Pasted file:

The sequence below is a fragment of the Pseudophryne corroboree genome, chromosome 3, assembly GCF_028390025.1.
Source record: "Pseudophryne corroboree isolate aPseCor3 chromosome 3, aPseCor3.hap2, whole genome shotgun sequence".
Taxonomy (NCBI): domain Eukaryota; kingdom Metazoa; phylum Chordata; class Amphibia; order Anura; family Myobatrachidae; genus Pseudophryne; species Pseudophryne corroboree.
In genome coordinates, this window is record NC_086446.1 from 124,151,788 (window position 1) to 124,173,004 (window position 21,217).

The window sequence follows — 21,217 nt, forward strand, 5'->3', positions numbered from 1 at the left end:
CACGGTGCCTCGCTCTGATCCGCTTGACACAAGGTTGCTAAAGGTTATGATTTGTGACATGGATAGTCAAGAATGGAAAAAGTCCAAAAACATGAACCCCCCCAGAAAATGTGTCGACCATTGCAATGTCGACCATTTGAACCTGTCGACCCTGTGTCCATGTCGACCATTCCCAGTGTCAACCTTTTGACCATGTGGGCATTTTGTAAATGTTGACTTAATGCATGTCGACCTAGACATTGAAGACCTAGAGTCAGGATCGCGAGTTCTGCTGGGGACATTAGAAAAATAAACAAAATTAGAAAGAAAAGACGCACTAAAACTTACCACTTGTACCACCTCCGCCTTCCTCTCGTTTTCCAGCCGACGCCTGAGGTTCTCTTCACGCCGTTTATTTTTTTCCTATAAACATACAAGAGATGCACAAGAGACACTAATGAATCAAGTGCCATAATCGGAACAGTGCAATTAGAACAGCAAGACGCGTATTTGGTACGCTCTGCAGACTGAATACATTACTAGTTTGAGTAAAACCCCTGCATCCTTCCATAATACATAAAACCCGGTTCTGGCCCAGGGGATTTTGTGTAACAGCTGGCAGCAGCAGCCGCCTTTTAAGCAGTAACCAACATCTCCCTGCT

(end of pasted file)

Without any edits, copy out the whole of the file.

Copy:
The sequence below is a fragment of the Pseudophryne corroboree genome, chromosome 3, assembly GCF_028390025.1.
Source record: "Pseudophryne corroboree isolate aPseCor3 chromosome 3, aPseCor3.hap2, whole genome shotgun sequence".
Taxonomy (NCBI): domain Eukaryota; kingdom Metazoa; phylum Chordata; class Amphibia; order Anura; family Myobatrachidae; genus Pseudophryne; species Pseudophryne corroboree.
In genome coordinates, this window is record NC_086446.1 from 124,151,788 (window position 1) to 124,173,004 (window position 21,217).

The window sequence follows — 21,217 nt, forward strand, 5'->3', positions numbered from 1 at the left end:
CACGGTGCCTCGCTCTGATCCGCTTGACACAAGGTTGCTAAAGGTTATGATTTGTGACATGGATAGTCAAGAATGGAAAAAGTCCAAAAACATGAACCCCCCCAGAAAATGTGTCGACCATTGCAATGTCGACCATTTGAACCTGTCGACCCTGTGTCCATGTCGACCATTCCCAGTGTCAACCTTTTGACCATGTGGGCATTTTGTAAATGTTGACTTAATGCATGTCGACCTAGACATTGAAGACCTAGAGTCAGGATCGCGAGTTCTGCTGGGGACATTAGAAAAATAAACAAAATTAGAAAGAAAAGACGCACTAAAACTTACCACTTGTACCACCTCCGCCTTCCTCTCGTTTTCCAGCCGACGCCTGAGGTTCTCTTCACGCCGTTTATTTTTTTCCTATAAACATACAAGAGATGCACAAGAGACACTAATGAATCAAGTGCCATAATCGGAACAGTGCAATTAGAACAGCAAGACGCGTATTTGGTACGCTCTGCAGACTGAATACATTACTAGTTTGAGTAAAACCCCTGCATCCTTCCATAATACATAAAACCCGGTTCTGGCCCAGGGGATTTTGTGTAACAGCTGGCAGCAGCAGCCGCCTTTTAAGCAGTAACCAACATCTCCCTGCT